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J Trauma. 1989 Jun;29(6):811-6.

Risk factors associated with intravascular catheter infections in burned patients: a prospective, randomized study.

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1
Department of Surgery, Case Western Reserve University, Cleveland Metropolitan General Hospital, OH 44109.

Abstract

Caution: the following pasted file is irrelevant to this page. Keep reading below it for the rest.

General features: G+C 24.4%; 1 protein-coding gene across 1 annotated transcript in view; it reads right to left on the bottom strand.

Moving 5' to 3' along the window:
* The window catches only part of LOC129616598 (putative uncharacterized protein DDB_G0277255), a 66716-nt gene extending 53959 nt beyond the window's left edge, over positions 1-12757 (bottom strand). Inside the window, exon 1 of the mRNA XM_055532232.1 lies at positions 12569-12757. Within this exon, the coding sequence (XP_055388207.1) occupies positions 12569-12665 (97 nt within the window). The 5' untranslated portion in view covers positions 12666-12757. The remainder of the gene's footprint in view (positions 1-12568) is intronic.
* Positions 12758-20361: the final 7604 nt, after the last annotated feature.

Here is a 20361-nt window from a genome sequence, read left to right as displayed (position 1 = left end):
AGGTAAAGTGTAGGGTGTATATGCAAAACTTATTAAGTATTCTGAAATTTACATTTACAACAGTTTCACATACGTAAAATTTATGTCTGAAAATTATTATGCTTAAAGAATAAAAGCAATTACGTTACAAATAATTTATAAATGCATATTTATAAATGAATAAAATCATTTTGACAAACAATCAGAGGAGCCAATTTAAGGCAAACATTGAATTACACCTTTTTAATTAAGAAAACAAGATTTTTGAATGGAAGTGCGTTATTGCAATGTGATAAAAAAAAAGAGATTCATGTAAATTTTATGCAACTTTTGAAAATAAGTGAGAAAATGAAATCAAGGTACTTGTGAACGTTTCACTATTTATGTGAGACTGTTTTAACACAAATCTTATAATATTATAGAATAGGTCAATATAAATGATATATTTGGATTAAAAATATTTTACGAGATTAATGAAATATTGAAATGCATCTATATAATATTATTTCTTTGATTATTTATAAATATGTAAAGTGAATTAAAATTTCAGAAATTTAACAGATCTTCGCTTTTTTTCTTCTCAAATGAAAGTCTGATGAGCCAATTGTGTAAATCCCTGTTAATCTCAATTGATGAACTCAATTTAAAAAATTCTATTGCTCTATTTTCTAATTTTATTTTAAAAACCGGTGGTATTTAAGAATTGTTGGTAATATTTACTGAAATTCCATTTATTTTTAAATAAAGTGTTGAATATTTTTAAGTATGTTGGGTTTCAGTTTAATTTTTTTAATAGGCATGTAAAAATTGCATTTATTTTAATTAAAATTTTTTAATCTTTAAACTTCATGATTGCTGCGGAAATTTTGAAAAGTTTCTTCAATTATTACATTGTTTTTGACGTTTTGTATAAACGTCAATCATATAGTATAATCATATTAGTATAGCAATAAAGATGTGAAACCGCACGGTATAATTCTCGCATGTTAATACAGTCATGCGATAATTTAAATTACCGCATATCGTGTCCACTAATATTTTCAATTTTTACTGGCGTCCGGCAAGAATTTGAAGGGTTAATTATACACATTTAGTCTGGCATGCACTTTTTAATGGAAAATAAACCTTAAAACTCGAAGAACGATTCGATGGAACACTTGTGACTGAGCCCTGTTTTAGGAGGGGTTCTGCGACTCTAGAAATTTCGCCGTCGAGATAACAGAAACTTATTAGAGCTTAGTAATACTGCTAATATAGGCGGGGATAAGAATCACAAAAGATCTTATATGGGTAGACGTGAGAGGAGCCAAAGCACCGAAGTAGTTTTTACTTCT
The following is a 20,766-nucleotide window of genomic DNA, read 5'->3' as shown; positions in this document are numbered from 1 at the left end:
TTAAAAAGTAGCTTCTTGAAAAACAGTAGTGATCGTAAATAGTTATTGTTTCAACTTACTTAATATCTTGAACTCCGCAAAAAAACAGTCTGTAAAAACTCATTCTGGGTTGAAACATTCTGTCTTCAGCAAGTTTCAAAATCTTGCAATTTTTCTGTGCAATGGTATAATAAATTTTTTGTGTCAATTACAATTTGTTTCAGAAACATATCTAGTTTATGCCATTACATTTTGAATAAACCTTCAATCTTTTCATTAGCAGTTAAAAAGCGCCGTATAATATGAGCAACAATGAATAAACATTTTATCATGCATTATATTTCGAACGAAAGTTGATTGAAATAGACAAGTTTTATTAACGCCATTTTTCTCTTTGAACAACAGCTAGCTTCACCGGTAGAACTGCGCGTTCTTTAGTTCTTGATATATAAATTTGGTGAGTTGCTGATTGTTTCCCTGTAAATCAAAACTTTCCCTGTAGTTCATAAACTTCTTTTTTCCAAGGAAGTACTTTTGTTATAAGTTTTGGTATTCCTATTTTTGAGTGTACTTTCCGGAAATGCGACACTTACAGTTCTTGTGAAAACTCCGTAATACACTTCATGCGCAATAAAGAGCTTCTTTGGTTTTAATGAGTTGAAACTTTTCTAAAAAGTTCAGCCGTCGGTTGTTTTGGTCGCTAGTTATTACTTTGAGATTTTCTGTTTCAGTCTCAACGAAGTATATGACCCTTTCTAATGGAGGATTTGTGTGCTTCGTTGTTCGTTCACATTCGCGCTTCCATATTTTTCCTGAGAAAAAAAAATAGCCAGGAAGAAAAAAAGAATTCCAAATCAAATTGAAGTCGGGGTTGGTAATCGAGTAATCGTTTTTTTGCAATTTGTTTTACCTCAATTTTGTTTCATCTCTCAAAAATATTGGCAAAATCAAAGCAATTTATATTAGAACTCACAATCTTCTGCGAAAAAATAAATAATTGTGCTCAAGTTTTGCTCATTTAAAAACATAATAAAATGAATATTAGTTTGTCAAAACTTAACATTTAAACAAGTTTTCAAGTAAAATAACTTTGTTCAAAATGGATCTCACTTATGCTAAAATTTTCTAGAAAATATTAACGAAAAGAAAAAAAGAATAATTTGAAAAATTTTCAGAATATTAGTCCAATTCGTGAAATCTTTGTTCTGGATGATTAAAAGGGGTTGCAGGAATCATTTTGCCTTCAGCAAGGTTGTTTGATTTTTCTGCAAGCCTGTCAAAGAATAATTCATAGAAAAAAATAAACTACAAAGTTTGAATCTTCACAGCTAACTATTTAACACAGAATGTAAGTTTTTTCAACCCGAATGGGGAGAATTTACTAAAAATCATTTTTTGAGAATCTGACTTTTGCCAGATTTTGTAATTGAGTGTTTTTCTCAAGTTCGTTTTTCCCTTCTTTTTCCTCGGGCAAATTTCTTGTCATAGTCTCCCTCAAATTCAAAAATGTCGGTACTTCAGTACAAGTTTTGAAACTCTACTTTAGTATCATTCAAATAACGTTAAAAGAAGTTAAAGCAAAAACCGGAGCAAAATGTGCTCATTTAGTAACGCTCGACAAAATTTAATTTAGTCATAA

A prospective, controlled study of 101 intravascular catheter sites was undertaken to determine the importance of tubing manipulation and skin contamination in the etiology of catheter infection in burned patients. Catheters in place for 3 days were randomized to have the tubing changed every 24 or 48 hours. Catheters were removed at 72 hours and the tips cultured by the semi-quantitative technique of Maki. Hubs were cultured (by swab culture) at times of tubing change and at the time of catheter removal. Skin cultures of the area surrounding the catheter were done at the time of insertion and removal. Catheter tip infection was defined as 15 or more colony forming units. Positive cultures were found in 25.7% of the cases, and were most often due to Pseudomonas species (33%) and coagulase-negative Staphylococcus (29%). Infections occurred in 35% of arterial catheters, 27% of central, and 12% of peripheral venous catheters. No benefit was observed from changing the administration tubing at 24 hours vs. 48 hours. Hub cultures were positive 30% of the time at 24 hours, 39% at 48 hours and 41% at 72 hours. Although the isolated organisms correlated with tip cultures, false positive rates varied from 8 to 62%. Discriminant analysis showed no relationship between catheter infection and burn size or day postburn; however, the incidence of catheter infection correlated inversely with the distance of the catheter insertion site from the burn wound (p = 0.01).(ABSTRACT TRUNCATED AT 250 WORDS).

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